The true history of more than 30,000 seriously damaged or total-loss vehicles for sale in Indiana and Illinois was being obscured, experts told a WLS investigative team.
Experts showed the reporters how the car’s condition was hidden from buyers through erased odometers, missing information and phony titles. The station published their report Tuesday.
“And they actually folded this document back and forth and rubbed it and you can see they removed the ‘salvaged’,” Sgt. Elmer Garza of the Illinois Secretary of State told the station.
A CARFAX staffer told WLS that scammers would alter a title from a car in one state and sell it in another state. Sometimes, you don’t even need to alter it — damage from one state might not even show up on another state’s title, the team found.
Besides checking a source like CARFAX, a simple Googling of a VIN number could produce the truth in some cases.
Illinois law lets you advertise a car without revealing its condition until the sale is done, making it easier to fool a buyer.
WLS’ coverage did note the potential for a skilled collision repairer to rebuild a car, cautioning not everyone could do it.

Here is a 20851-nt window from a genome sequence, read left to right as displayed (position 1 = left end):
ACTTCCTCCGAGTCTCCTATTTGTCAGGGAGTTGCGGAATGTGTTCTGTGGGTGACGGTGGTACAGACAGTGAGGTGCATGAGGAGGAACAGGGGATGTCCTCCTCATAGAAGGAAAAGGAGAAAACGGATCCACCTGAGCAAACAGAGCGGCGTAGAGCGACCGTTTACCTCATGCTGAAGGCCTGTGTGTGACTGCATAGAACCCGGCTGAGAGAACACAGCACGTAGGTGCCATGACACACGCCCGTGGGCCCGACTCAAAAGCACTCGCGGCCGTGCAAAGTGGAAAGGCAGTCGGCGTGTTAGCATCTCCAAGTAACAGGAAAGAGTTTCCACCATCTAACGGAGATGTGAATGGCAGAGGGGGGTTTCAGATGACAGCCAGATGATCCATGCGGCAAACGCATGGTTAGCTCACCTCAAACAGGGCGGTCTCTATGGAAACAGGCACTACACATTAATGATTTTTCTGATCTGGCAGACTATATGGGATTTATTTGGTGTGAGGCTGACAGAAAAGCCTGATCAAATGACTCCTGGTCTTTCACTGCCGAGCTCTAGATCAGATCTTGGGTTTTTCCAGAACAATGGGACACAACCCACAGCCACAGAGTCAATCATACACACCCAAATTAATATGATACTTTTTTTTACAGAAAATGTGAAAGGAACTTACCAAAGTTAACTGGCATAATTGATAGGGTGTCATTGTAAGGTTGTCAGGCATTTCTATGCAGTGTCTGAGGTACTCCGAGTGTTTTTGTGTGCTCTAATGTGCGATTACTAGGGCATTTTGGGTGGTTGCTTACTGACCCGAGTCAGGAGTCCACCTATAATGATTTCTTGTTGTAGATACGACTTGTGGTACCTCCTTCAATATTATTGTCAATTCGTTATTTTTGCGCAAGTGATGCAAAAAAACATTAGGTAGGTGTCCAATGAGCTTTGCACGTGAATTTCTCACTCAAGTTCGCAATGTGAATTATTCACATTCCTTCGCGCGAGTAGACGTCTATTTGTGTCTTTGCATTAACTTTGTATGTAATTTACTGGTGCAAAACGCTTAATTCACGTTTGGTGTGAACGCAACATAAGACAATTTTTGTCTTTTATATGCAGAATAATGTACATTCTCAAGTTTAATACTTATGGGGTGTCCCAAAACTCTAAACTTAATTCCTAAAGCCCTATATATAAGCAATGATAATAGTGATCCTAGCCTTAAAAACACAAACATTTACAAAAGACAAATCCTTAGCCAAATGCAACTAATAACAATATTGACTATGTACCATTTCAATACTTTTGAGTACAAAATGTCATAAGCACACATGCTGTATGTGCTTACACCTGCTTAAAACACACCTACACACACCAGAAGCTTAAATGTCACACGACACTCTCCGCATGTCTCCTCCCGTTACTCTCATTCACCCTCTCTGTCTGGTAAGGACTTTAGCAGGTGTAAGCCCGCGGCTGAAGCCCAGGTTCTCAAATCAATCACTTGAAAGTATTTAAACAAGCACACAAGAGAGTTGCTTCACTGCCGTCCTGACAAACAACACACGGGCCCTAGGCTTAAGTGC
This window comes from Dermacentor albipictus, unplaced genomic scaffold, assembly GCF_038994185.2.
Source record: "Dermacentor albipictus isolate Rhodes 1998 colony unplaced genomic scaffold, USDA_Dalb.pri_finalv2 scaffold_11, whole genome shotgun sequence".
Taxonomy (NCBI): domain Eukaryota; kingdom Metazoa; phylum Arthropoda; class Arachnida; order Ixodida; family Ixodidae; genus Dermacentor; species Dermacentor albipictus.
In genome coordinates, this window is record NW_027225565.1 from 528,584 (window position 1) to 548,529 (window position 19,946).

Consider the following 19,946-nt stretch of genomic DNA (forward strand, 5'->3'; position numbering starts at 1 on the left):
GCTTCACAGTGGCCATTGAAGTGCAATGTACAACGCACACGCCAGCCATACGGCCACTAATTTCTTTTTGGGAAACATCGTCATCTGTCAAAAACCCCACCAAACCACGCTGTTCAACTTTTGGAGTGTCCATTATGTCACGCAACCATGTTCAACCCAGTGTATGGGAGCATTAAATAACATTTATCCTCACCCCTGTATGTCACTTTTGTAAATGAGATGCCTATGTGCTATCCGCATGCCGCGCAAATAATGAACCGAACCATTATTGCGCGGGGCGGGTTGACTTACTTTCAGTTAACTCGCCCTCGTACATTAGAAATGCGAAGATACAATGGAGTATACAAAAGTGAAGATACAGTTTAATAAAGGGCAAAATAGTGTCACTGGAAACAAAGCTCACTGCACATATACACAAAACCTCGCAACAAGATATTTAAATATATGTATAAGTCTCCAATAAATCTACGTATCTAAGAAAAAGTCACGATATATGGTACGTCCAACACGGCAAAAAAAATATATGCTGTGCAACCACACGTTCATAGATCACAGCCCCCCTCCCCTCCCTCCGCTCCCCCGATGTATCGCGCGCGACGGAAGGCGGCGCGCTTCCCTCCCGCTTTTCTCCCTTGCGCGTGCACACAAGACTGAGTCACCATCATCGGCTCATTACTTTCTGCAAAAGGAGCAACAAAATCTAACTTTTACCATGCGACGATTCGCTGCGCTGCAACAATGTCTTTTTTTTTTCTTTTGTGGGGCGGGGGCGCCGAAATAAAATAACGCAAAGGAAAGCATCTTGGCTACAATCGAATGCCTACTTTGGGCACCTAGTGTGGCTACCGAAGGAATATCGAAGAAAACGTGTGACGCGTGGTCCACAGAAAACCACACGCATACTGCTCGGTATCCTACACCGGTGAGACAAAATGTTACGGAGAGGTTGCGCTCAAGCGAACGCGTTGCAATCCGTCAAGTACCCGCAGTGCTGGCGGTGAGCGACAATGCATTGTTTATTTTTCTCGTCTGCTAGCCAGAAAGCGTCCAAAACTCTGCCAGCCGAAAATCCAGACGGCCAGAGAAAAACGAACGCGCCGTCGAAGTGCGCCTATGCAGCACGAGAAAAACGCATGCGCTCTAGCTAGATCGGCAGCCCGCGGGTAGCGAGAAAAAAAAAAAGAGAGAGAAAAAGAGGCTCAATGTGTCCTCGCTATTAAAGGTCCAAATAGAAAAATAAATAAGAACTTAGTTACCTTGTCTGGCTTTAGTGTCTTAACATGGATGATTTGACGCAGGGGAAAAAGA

“The parts, the labor, the knowledge that you need to rebuild today’s cars – I wouldn’t put my family in a car that had a salvage title. Not on your life,” auto expert Greg Jacobi told the station.
Across the ocean
Two days before that, a British police commissioner gave a similar warning to his jurisdiction
Cheshire County crime Commissioner John Dwyer was slated to appear on the BBC show “Inside Out: North West” on Monday, the Chester Chronicle reported that day.
According to the newspaper, which appears to be quoting from Dwyer’s appearance on the show, Dwyer said that he found that “many structurally damaged vehicles were being repaired by people who didn’t possess the necessary skills, materials or equipment to carry out these repairs.”
He said that Category B vehicles which “should be crushed” are available “on many online auction sites and sold second hand,” the Chronicle said.
The Chronicle reported that Dwyer also put in a plug for professional collision repair.
“If it is a write off, the car should be crushed so it can never see the light of day,” he said, according to the newspaper. “If it’s not a write off, it should be repaired by a British Standard PAS125 approved body shop and nowhere else.”
WLS, Feb. 3, 2015
Chester Chronicle, Feb. 2, 2015
Featured image: Some cars are being advertised for sale without notice of their history in a crash, WLS reported. (supergenijalac/iStock/Thinkstock)